Cash Flow In Business: It’s OK to Admit You Don’t KnowIan McManus
Do you find it impossible or difficult to ask for help? Do you worry that, by asking questions, you’ll look incompetent, uninformed, maybe even stupid? Problem is, if you don’t ask questions, your worst fears will eventually be realised.
When I started out, I was convinced I had to have all the answers – it was my business after all! I found it difficult to admit I didn’t have the answers to every challenge that came my way especially when it comes to cash flow in business. Because of this, I’d procrastinate while chewing down a few fingernails.
Famous astronomer, astrophysicist and cosmologist, Carl Sagan once said, “There are naive questions, tedious questions, ill-phrased questions, questions put after inadequate self-criticism. But … there is no such thing as a dumb question.”
We need to stop pretending we’ve got it all figured out, and start admitting the limits of our knowledge. Feigning knowledge cuts us off from the most valuable (and free) resource we have: the experiences, knowledge and ideas of others. Sure, it’s scary to reveal vulnerabilities, but the most effective business people know their survival depends on admitting what they don’t know.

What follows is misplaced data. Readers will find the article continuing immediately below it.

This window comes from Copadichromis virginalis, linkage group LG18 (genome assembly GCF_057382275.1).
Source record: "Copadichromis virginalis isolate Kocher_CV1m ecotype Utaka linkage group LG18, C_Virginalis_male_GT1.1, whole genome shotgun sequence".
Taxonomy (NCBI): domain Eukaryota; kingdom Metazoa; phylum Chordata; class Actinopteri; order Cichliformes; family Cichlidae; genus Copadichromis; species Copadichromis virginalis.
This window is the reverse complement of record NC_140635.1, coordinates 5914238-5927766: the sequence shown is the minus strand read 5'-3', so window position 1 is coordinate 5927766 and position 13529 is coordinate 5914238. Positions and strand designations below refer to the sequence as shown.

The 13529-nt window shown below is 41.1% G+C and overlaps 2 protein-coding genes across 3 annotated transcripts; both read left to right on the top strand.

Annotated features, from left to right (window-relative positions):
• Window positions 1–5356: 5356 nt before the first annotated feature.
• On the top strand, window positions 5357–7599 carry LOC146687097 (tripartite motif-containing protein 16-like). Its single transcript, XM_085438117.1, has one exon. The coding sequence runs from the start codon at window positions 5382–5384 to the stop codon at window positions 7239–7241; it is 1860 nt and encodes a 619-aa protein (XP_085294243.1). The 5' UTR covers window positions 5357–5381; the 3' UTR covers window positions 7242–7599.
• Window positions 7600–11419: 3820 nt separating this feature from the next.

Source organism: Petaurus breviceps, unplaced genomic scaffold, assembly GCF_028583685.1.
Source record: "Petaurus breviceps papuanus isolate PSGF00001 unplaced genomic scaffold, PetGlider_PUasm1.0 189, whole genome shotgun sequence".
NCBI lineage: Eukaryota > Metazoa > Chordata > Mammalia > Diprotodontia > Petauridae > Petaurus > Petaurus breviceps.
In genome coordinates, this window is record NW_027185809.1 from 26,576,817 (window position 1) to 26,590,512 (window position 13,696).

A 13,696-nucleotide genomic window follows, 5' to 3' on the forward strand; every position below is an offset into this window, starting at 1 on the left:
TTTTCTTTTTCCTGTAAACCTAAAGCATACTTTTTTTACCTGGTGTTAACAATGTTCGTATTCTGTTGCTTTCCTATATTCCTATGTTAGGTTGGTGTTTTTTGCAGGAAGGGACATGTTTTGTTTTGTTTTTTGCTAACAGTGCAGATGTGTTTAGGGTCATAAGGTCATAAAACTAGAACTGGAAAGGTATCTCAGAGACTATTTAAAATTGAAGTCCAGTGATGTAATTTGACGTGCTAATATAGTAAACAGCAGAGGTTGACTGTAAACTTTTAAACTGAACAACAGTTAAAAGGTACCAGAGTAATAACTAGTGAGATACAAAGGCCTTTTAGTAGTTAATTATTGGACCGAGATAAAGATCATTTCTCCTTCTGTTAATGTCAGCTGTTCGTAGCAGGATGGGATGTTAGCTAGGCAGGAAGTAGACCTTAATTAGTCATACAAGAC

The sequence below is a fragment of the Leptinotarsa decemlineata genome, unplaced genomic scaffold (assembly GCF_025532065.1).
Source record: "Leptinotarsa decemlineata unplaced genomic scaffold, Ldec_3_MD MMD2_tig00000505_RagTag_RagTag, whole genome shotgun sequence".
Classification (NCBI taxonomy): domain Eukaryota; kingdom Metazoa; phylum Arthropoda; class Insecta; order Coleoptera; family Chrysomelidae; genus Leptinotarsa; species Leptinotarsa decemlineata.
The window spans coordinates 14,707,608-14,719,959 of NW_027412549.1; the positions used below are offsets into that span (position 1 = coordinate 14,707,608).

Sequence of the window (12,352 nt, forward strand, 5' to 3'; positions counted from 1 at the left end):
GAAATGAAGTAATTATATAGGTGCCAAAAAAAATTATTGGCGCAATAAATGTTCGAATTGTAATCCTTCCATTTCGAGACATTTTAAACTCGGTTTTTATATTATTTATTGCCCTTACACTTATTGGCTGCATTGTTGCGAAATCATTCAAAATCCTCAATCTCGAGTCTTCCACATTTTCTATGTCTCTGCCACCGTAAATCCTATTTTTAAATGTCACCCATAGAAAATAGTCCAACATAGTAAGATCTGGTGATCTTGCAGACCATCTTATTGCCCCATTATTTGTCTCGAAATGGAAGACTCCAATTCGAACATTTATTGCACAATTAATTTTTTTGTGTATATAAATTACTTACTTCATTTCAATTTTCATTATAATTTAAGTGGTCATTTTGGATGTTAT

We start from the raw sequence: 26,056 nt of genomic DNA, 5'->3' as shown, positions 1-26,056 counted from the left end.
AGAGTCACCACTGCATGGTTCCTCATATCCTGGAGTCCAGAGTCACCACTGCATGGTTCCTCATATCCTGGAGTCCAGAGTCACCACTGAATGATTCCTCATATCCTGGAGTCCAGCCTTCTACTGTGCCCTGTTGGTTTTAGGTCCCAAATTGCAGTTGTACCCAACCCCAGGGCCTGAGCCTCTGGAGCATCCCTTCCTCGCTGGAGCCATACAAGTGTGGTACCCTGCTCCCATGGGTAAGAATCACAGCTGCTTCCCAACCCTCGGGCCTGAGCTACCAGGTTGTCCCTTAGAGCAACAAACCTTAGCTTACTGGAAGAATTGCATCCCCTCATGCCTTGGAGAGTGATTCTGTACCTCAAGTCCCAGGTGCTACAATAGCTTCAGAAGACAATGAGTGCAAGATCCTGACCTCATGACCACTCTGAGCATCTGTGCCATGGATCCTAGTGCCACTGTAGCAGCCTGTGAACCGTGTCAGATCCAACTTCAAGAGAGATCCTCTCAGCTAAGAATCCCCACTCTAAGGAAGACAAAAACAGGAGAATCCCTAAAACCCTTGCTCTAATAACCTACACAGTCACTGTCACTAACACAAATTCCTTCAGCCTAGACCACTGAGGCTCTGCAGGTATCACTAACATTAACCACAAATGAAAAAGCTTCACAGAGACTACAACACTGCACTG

I’ve listened to many a small business owner over the years regaling how their business was powering along. A short time later, I’ve sadly learned that their business folded. I always wonder if they asked for help. Pride is useless when the bank forecloses, you’re bankrupt, or broke and can’t pay the bills.
Remember the old adage: “it’s not what you know, it’s who you know”? Over the years, I’ve learned that my network is my biggest asset and secret weapon to not knowing it all. I often tap the shoulders of experts in my network, talking through the many challenges presented to me. Sometimes they can’t help but know someone who can. Of course, networking works both ways – I also get tapped on the shoulder as an expert in my own field of business.
Admitting the limits of your knowledge will take a huge weight off your shoulders. You’ll find, as I did, that most people are only too willing to share and help.
So, don’t be afraid – join me today in admitting we don’t know it all, and start tapping on a few shoulders.
(I’ll be talking about the value of networking in future blogs.)